Everyone agrees – the primary years are the best in which to learn a second language. But is it so important for our children to be bilingual?
The Federal Government seems to think so. In 2008 it endorsed a study which called for the compulsory study of a second language from kindergarten to Year 10. If this does not happen the Australian workforce risks losing its “competitive edge”.
Around the world many children in non-English-speaking countries are learning English as part of their school curriculum. But at many Australian schools if a second language is offered it’s often an elective subject.
However, Nickie Race-Jones, director of LCF Fun Languages, an organisation which sets up “language clubs” around Australia for children as well as provides support for curriculum-based language teaching, is hopeful that this situation is starting to change.
She’s convinced that parents and the teaching fraternity are starting to embrace the benefits of Australian children learning another language.
“Through digital technology, the world has become a smaller place and Australia is more exposed to the global community,” Nickie says.
“More and more parents, those from non-English- and English-speaking backgrounds, are understanding the benefits to their children of learning a second language.”
Second language in schools
In the 1960s, more than 40% of year 12 students studied a language. This has now fallen to about 14% of year 12 students - but there are signs that the rate of bilingual education is starting to creep up.
Around 50% of students study a foreign language at some time during their primary and secondary schooling with the most popular languages being Japanese, Chinese, French, Italian, German, Indonesian, Spanish, Vietnamese, Arabic and Latin.
Most language study occurs in primary school and participation rates decrease steadily from the time students go to high school.
What’s the best age to start bilingual education and learning a second language
The earlier, the better, says Nickie. Children as young as two can join the LCF language clubs, and she says there is a definite window of opportunity when learning languages is the easiest.
“Up to the age of 7, it seems children can learn a new language more effortlessly,” she says.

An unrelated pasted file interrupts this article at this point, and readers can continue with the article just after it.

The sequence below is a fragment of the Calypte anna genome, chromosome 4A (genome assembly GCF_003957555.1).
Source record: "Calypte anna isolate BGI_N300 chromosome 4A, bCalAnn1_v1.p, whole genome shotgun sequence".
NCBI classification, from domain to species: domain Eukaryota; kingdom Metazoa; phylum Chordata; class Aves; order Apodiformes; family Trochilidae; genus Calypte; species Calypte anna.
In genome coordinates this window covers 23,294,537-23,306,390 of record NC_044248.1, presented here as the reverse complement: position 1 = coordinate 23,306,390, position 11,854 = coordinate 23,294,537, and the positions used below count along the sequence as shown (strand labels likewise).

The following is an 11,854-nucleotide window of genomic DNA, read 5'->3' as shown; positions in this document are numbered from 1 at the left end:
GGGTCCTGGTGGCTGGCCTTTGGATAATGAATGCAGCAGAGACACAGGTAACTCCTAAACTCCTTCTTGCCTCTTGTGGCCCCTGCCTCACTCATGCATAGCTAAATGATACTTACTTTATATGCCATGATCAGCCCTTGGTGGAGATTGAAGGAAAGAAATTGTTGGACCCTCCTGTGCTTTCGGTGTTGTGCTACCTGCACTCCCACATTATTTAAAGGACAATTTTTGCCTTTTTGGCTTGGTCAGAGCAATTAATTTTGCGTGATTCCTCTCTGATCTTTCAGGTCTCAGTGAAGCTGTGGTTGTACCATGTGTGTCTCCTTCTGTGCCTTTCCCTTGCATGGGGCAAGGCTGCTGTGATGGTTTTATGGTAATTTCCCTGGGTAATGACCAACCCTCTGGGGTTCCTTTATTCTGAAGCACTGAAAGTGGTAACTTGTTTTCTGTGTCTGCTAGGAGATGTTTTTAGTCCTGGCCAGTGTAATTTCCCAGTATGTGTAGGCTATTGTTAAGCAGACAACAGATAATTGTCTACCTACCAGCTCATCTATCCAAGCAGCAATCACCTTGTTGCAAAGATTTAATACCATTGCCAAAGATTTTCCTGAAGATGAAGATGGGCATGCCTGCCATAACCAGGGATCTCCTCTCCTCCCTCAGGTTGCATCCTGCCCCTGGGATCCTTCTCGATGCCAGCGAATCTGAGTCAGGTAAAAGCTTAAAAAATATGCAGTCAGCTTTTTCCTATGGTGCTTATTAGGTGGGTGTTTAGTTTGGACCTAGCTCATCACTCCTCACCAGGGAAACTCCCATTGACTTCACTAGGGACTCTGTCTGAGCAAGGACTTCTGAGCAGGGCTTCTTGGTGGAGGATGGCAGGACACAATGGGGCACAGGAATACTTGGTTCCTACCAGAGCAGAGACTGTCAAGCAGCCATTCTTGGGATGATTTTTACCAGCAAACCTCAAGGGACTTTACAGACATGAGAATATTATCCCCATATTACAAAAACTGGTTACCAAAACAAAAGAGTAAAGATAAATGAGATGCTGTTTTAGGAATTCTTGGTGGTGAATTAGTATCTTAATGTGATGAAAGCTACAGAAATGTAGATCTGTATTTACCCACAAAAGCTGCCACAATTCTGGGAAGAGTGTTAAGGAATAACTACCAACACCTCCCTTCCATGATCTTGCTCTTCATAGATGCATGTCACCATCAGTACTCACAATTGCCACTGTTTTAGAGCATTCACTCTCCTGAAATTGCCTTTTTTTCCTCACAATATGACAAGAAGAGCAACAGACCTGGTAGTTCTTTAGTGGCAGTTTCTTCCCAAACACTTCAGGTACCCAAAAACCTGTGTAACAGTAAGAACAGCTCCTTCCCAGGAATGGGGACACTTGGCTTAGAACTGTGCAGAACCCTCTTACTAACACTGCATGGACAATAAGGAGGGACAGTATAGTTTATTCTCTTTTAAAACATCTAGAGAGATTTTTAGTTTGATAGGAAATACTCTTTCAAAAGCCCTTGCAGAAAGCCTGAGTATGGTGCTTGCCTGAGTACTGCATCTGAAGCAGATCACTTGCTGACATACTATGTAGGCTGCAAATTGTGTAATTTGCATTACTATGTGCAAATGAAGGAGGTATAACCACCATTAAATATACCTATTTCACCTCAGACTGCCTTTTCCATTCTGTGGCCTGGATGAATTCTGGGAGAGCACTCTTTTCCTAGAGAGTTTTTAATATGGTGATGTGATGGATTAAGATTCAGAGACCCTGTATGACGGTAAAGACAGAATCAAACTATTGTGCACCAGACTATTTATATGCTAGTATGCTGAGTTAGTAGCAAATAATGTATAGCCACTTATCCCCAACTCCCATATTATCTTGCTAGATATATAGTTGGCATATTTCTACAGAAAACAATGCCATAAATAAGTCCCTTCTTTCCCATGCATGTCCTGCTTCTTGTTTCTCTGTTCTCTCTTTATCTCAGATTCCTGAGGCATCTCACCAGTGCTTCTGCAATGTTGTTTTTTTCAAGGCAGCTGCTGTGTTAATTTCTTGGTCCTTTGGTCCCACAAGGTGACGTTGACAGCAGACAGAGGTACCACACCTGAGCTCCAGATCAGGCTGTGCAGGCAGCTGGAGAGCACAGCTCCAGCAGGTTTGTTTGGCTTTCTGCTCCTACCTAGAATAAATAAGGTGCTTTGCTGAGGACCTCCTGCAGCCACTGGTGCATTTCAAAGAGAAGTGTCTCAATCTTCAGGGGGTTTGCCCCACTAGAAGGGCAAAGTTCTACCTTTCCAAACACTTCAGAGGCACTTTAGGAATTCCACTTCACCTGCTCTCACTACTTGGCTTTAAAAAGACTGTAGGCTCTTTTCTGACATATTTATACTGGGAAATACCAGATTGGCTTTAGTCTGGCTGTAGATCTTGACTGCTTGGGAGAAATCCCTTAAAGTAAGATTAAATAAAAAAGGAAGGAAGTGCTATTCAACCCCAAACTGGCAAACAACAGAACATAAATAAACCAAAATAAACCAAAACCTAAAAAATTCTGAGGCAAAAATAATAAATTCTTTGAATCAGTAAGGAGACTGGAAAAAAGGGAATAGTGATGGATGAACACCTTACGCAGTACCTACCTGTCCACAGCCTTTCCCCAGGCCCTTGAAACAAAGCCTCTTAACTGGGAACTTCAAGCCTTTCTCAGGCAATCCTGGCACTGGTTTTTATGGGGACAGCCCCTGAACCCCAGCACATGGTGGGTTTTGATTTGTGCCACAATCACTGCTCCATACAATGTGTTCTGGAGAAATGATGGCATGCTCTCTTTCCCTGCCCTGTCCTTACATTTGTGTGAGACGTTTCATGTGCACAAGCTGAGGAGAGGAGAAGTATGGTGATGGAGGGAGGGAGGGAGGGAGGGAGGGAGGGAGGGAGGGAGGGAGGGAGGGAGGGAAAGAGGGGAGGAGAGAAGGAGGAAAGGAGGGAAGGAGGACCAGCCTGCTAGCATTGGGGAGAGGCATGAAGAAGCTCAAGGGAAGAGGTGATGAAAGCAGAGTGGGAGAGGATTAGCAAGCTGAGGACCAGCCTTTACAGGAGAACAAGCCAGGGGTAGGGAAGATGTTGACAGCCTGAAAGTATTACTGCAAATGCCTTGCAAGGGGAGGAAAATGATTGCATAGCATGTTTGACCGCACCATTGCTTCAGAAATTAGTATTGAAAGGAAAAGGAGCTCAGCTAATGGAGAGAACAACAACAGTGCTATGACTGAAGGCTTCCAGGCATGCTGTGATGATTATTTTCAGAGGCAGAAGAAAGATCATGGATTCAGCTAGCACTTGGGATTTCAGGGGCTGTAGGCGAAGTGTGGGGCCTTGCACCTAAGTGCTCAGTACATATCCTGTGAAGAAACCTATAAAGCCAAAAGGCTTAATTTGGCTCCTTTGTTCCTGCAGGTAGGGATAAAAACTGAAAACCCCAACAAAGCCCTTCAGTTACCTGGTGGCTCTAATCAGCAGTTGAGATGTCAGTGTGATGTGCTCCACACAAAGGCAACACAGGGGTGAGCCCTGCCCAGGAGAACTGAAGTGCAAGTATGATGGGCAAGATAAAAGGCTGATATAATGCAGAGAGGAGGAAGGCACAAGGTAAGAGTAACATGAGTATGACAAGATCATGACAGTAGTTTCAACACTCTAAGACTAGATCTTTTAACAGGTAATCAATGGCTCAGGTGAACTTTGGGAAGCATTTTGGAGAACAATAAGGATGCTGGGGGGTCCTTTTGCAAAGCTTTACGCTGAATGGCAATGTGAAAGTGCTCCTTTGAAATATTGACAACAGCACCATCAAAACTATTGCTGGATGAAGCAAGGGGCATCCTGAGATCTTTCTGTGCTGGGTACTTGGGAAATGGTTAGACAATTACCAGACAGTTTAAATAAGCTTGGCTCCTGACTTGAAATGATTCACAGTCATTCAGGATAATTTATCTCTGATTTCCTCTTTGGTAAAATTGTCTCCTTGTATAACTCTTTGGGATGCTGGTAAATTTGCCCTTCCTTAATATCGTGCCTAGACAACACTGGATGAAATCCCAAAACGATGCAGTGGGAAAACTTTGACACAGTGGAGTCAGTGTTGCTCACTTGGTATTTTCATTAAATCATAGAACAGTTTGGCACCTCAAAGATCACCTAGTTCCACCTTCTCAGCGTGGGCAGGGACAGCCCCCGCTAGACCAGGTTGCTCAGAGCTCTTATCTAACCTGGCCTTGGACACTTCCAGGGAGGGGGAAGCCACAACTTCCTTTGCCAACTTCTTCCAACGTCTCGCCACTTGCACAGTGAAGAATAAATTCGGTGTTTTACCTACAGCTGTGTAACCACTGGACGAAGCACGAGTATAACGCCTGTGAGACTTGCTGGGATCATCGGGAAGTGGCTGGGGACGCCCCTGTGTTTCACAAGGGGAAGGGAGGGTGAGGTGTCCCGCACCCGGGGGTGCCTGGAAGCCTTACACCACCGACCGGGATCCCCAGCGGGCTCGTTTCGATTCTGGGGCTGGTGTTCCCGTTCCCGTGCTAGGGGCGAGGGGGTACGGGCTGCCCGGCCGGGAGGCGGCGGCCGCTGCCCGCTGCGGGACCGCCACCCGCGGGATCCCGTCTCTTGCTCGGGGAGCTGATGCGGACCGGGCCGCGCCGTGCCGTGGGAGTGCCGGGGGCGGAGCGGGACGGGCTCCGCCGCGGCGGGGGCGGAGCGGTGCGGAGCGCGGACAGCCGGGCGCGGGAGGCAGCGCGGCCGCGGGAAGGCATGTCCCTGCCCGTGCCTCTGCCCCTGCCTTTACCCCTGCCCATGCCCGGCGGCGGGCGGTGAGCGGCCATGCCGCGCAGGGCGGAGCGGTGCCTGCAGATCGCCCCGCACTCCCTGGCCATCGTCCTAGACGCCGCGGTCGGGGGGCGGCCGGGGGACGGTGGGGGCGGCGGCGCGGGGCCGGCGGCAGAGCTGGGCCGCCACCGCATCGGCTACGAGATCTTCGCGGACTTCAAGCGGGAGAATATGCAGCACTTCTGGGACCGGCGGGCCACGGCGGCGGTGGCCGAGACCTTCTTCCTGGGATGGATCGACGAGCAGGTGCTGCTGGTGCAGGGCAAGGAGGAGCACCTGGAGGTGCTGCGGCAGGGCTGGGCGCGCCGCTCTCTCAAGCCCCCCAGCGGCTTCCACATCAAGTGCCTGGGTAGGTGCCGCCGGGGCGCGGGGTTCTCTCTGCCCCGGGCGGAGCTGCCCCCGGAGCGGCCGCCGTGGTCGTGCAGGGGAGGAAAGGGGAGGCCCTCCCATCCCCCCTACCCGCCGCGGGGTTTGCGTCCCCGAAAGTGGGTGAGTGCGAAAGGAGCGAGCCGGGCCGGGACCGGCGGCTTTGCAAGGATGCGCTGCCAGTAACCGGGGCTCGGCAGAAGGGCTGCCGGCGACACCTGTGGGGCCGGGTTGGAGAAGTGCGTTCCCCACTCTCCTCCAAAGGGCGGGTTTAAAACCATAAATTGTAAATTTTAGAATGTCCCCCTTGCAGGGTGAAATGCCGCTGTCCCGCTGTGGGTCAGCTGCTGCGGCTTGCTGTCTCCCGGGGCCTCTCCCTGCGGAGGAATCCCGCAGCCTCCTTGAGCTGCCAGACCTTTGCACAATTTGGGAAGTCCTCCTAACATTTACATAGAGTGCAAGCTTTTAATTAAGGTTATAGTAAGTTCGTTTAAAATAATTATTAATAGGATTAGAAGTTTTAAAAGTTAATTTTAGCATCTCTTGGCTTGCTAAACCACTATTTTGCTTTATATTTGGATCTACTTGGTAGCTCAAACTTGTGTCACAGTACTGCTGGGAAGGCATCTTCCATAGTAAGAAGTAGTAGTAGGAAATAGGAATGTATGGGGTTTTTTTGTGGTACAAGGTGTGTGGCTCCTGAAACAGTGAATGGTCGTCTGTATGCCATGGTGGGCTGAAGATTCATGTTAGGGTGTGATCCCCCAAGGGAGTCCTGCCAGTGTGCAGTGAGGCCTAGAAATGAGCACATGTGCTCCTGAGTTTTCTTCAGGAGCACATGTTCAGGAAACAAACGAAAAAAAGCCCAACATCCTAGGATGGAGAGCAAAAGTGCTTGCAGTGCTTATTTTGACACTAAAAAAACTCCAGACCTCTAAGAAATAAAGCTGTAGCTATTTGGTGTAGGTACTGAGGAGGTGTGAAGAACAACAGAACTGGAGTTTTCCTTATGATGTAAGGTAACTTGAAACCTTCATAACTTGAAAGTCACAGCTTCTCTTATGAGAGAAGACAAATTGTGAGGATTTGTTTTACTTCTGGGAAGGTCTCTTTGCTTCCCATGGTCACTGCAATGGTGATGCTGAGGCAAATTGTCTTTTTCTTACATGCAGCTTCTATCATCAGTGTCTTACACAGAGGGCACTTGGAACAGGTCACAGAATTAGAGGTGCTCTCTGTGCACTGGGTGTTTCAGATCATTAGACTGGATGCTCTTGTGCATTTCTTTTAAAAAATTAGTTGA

She says that it’s all to do with the formation of the brain.
Apparently during the first few months a baby’s brain builds a large number of important connections – up to a billion a second. By the age of 8 months the connections number 1000 trillion but then they start to decline rapidly unless the child is exposed to stimulation. By the age of 10 these have reduced by half to roughly 500 trillion.
According to Nickie, it’s during this time that the foundation for thinking, language, vision, attitudes, aptitudes and other characteristics are laid down. In these years the brain is a super sponge and once the development is complete the window closes and any further learning has to be gained through long and hard traditional learning.
Other studies have shown that children who learn a language before the onset of adolescence are much more likely to have native-like pronunciation.
But remember, although early childhood is just the easiest age to learn another language – Nickie says taking up another language at any age has great benefits.
Boosting the brain through bilingual education and learning a second language
Research carried out during the last few years has shown that learning a second language, regardless of gender or race, can enhance children’s overall mental development.
This results in increased language skills, self-esteem, thinking and reasoning skills and maths ability plus earlier reading. For example:
Maths: a second language increases the ability to solve complex problems
English: a second language increases the vocabulary available to a child. This results in both languages reinforcing each other, giving the bilingual child an edge over their mono-linguistic contemporaries. Children can learn much about English by learning structures and words in other languages.
Bilingual children, in another study, were found to have a larger density of "grey matter" in their brains. And those who had been exposed to a second language from an early age proved to have the most grey matter, i.e. that part of the brain which is responsible for processing information, including memory, speech and sensory perception.
Can an English-speaking parent deal with bilingual education?
There’s no denying that growing up in a multi- or bilingual home greatly increases the chance of learning another language because children can be immersed in the languages. However parents that know only English can still teach their children the benefits of bilingual education and learning a second language.
But Nickie, who is passionate about exposing more primary-age children to languages other than English, encourages monolingual parents to learn with their children.
She says there are great CDs and online lessons which can help adults support their kids in their language learning.